To make learning during the process visible and to facilitate assessment, project-based learning culminates in a final presentation of learning. Notice I didn‘t just say presentation, but presentation of learning. There is a difference. A big difference.
During the process of PBL, students receive continuous feedback from team mates, their instructor, coaches, mentors, and others involved in the project. Presenting the final product, idea, and any other relevant artifacts created during the process is a great way to celebrate success as well as get feedback. However, for purposes of growth and learning, presentations need to be more than an introduction to the product or learning artifact.
While there are times the presentation will include sharing information, a presentation of learning isn‘t a one-way lecture. In effective presentations of learning, everyone participates: the student presenting their learning, the audience, the facilitator.
Before presentations of learning begin, share questions that the presenters and audience members should be prepared to answer. Work to establish norms for sharing feedback.
Remind everyone that effective critiques are:
Begin transforming presentations into presentations of learning by making this distinction to your students. Let them know that you expect their final presentation to be a presentation of their learning through the project-building process, not just a demonstration of the product they create.
Presentations of learning should include what students learned about:
To promote reflection, you might ask them to also share:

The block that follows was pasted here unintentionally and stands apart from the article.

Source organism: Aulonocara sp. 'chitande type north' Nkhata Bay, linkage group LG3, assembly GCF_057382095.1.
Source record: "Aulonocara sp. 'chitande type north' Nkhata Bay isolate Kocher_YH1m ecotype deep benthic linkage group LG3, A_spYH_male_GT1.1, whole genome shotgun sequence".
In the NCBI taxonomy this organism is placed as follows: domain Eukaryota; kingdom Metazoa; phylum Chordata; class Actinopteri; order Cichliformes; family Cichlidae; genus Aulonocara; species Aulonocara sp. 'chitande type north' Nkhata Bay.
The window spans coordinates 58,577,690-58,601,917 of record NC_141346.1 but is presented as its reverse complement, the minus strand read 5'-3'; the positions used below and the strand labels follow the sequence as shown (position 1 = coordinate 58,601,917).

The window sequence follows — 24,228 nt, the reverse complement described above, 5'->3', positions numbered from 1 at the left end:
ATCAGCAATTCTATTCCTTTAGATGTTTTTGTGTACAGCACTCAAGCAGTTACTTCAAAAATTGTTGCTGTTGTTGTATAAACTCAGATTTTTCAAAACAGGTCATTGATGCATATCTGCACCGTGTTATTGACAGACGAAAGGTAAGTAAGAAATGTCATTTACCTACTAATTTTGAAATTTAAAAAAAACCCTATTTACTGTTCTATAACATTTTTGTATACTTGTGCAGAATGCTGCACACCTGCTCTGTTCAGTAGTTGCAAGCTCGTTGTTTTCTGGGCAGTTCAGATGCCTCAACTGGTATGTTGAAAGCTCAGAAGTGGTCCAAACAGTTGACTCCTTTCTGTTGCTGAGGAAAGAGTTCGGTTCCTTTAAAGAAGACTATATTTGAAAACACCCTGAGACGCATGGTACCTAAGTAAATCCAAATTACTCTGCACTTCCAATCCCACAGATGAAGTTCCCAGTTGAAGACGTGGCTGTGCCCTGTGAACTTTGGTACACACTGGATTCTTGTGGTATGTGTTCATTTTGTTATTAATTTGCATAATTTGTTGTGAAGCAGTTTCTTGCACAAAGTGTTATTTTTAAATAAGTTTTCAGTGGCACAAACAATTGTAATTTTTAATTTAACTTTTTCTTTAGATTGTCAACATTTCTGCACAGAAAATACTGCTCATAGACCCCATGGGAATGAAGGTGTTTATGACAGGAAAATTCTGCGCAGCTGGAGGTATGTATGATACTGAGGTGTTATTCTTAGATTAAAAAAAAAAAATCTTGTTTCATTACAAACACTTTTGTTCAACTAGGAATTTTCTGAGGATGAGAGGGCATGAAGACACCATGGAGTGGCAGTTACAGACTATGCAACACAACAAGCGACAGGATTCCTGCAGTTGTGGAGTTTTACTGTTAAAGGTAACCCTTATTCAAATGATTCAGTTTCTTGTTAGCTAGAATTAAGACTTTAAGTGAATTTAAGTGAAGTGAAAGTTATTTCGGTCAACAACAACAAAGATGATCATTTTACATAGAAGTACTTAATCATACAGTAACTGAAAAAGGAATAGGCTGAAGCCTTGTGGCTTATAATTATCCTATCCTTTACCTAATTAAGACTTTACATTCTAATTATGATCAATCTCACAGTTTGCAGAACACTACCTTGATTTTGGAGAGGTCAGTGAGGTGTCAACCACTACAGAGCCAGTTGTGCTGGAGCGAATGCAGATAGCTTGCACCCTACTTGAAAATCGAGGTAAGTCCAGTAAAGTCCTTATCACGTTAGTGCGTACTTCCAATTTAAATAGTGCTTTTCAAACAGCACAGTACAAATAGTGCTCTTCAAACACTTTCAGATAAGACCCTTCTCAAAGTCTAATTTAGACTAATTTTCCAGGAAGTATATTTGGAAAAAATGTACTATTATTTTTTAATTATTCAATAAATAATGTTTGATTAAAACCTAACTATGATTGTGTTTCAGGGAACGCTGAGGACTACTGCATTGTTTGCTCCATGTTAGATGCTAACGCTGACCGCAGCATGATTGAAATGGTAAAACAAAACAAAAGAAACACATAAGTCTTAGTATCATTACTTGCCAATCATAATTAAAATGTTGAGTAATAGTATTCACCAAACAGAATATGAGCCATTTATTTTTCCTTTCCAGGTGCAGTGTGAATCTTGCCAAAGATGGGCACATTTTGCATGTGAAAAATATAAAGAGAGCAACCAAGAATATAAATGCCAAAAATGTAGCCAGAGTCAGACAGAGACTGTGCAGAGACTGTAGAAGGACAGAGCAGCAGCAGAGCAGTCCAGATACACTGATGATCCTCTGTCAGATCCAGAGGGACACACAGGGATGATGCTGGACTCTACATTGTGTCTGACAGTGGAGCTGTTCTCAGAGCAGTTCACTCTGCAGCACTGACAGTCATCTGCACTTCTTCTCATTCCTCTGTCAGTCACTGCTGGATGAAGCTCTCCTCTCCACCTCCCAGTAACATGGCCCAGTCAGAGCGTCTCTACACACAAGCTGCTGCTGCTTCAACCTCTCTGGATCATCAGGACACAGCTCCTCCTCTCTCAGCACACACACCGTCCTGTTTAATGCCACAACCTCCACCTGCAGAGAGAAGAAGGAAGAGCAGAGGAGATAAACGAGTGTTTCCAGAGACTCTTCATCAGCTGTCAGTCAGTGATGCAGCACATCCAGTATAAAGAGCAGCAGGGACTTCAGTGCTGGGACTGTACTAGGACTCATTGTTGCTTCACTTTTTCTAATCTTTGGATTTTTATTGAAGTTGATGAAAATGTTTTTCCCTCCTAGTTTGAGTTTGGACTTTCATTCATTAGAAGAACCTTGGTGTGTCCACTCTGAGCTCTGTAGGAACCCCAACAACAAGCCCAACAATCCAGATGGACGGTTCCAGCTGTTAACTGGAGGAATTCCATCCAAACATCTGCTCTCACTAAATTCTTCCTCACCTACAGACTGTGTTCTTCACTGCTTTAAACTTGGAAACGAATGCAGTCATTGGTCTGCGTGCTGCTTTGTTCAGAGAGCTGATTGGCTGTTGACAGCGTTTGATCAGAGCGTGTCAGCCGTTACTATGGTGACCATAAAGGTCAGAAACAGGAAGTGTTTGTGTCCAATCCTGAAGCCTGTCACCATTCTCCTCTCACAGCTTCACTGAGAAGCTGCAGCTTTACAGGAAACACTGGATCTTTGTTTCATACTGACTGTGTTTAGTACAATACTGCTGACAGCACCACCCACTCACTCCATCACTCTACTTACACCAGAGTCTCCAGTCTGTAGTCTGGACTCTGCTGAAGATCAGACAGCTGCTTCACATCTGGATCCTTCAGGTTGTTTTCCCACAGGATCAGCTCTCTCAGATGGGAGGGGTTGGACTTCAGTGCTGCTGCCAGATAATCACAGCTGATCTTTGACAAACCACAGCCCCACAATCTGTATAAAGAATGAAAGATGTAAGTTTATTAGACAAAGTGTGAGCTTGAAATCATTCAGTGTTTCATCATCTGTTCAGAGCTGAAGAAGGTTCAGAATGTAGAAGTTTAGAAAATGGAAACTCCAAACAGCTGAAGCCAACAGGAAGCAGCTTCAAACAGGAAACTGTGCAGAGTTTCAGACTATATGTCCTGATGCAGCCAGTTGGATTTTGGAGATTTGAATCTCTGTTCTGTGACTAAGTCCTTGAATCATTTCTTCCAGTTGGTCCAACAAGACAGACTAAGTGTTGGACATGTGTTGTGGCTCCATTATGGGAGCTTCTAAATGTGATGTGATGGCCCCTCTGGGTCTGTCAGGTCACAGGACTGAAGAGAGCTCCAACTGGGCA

The audience should be expected to give feedback on the project content and delivery. The audience should also share observations, reflections, and ideas brought up as students share their learning.
Ask the audience what they learned about:
Ask the audience to share opinions about the product/idea/design:
The instructor should share insights on the product, student presentations and reflections, and audience thoughts. They should also highlight issues and events that occurred for the presenter(s) during the process. Ask clarifying and open-ended questions that further group discussion.
Listen to critiques and feedback from the students and audience for insight into what the students have gained from participating in the project. This will enable instructors to reflect upon key elements to maintain in future projects and that can improve the process next time.
As students present their learning, write common themes, issues, and ideas in a place everyone can refer to when forming their own reflections and feedback.
Don't settle for making every presentation of learning an oral presentation or multimedia slide show. Students can also share projects through small group discussion, peer-to-peer meetings, or even in a mini-trade show or conference.
You may even want to separate the product presentation from the presentation of learning, since they may have competing goals. For example, if outside experts are judging a product prototype or design, the focus needs to remain on the product. The presentation of learning should take place at a different time.
You can also promote reflection and presentation of learning by asking students to complete a written self-assessment before presenting. You might ask them to reflect on:
It doesn‘t take major changes to transform a presentation into a presentation of learning. Simply asking for feedback and reflection about the product AND the process will help you get there.
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